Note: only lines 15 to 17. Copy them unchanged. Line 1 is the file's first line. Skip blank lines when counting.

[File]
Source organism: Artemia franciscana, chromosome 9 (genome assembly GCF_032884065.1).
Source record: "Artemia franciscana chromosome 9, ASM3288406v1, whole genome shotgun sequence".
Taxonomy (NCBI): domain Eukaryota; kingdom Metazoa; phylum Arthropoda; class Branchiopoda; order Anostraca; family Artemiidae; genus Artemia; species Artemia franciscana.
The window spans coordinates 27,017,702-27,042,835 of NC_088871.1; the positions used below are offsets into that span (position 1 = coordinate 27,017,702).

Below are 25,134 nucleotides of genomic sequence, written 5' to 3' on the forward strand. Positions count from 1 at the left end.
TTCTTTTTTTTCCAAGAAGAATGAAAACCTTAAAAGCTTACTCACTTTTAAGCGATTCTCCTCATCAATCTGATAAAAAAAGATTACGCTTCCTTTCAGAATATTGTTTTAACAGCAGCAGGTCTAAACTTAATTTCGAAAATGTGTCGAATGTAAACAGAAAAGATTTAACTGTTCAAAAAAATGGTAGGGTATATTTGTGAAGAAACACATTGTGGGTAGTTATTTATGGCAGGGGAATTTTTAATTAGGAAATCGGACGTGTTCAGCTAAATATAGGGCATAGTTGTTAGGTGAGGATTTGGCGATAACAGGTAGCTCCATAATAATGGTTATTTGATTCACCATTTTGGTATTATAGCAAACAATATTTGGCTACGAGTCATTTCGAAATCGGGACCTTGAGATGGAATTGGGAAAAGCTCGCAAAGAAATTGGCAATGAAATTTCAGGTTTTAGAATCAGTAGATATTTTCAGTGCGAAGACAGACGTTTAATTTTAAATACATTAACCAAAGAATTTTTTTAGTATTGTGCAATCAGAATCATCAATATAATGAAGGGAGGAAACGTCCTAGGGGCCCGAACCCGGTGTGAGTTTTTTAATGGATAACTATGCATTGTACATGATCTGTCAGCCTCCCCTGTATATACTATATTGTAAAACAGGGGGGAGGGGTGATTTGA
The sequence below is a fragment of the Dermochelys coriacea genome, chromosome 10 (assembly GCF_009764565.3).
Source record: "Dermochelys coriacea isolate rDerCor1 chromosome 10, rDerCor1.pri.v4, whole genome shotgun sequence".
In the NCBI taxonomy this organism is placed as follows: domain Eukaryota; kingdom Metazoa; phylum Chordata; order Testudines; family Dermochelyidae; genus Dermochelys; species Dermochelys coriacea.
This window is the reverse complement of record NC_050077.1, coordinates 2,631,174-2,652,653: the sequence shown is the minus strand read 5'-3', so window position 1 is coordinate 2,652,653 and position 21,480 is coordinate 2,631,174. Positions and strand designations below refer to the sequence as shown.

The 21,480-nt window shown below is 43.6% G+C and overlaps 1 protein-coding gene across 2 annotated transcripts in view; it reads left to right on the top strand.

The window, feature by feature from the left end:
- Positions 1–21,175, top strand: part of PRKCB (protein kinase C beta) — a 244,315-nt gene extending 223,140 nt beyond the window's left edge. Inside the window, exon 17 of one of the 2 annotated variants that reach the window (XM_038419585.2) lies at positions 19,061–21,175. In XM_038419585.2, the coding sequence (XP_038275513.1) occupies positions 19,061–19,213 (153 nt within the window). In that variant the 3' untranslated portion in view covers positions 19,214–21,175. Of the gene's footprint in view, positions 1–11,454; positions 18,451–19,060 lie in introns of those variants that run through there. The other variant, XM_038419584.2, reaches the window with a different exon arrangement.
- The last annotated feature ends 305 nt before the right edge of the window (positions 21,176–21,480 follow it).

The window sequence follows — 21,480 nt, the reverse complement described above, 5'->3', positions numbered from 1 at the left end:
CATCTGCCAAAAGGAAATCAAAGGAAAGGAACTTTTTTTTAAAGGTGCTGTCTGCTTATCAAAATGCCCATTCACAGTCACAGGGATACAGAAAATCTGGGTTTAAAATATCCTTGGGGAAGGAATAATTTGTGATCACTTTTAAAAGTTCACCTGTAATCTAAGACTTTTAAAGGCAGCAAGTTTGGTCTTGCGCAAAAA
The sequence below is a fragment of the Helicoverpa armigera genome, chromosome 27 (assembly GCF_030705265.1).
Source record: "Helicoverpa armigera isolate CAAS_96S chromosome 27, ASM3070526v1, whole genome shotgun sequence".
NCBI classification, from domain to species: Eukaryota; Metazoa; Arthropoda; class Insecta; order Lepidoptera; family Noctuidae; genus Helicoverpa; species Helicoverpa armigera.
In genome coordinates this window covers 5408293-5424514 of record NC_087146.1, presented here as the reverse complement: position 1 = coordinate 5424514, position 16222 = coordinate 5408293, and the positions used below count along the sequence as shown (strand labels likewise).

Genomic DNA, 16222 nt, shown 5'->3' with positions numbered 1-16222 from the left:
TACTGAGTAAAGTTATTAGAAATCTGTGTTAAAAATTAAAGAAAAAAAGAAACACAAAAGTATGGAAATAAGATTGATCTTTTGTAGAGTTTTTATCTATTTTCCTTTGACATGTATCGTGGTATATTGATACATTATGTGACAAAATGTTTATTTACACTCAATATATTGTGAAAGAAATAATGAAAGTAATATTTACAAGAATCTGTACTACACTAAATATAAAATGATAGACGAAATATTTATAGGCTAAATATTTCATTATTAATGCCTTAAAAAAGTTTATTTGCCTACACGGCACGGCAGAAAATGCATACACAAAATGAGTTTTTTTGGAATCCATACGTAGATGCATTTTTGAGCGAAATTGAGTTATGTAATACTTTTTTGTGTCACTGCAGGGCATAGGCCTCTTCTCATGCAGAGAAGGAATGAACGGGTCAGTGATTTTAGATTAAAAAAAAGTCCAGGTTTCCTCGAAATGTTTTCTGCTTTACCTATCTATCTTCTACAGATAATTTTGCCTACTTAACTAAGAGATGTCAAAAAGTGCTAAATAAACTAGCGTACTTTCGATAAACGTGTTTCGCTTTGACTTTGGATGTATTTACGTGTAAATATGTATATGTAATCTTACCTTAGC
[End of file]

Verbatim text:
The window sequence follows — 21,480 nt, the reverse complement described above, 5'->3', positions numbered from 1 at the left end:
CATCTGCCAAAAGGAAATCAAAGGAAAGGAACTTTTTTTTAAAGGTGCTGTCTGCTTATCAAAATGCCCATTCACAGTCACAGGGATACAGAAAATCTGGGTTTAAAATATCCTTGGGGAAGGAATAATTTGTGATCACTTTTAAAAGTTCACCTGTAATCTAAGACTTTTAAAGGCAGCAAGTTTGGTCTTGCGCAAAAA
The sequence below is a fragment of the Helicoverpa armigera genome, chromosome 27 (assembly GCF_030705265.1).